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Overview
Affiliations
AffiliationRoom numberTelephone
Assistant Professor in the Department of GeographyS203+44 (0) 191 33 43509
Assistant Professor , Hazards and Surface ChangeS203+44 (0) 191 33 43509
Assistant Professor , Sea Level, Ice and ClimateS203+44 (0) 191 33 43509

Biography

  • 2019 - present: Assistant Professor, Geography, Durham University
  • 2017 - 2019: Associate Professor, Geosciences, University of Rhode Island
  • 2013 - 2017: Assistant Professor, Geosciences, University of Rhode Island
  • 2010 - 2012: Postdoctoral Researcher, Earth and Environmental Sciences, University of Pennsylvania
  • 2005 - 2009: PhD, Earth and Environmental Sciences, University of Pennsylvania
  • 2004 - 2005: MRes, Geography, Durham University
  • 2001 - 2004: BSc (Hons), Geography, Durham University
Research Interests

My research interests revolve around sea-level changes over varying timescales from minutes to millennia, with a focus on coastal inundation from tsunami and storms, land-level changes due to megathrust earthquakes, climate-driven sea-level changes during the Common Era, and the mechanisms of long-term sea-level changes, including glacial isostatic adjustment. Within these areas, I have a strong interest in the comparison of geological data with predictions from models and from recent direct observations of land-level change and sea-level rise (e.g., GPS, tide gauges)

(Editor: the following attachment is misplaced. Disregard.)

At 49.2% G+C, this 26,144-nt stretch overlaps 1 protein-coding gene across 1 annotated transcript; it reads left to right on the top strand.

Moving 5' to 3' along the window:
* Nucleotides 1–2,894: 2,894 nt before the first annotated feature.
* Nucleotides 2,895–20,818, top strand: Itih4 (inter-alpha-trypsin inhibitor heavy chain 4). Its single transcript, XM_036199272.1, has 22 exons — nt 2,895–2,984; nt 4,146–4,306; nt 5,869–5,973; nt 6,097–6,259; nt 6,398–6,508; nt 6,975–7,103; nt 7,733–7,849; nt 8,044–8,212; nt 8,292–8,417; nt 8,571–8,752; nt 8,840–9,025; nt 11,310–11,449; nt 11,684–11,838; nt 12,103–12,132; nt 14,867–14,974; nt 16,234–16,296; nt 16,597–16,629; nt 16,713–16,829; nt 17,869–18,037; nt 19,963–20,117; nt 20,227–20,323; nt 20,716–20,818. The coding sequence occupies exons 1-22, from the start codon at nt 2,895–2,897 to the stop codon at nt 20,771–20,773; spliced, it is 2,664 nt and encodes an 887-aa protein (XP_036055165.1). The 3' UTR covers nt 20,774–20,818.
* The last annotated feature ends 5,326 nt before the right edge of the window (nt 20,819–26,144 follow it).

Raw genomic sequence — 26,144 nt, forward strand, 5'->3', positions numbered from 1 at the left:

Awarded Grants

  • 2020: Late Holocene Paleogeodetic And Tsunami History Of The 1965 Rat Islands M8.7 Rupture Area At Kiska Island, Alaska(£37775.70 from U S Geological Survey)
  • 2019: A Refined Land-based Paleoseismic Chronology for the Cascadia Subduction Zone, U.S. Geological Survey, £65839

Esteem Indicators

Publications

Chapter in book

Doctoral Thesis

  • Engelhart, SE (2010). Sea-level changes along the U.S. Atlantic coast: Implications for glacial isostatic adjustment models and current rates of sea-level changes. PhD.

Journal Article

Masters Thesis

  • Engelhart, SE (2007). Mangrove pollen of Indonesia and its suitability as a sea-level indicator. Masters.

Supervision students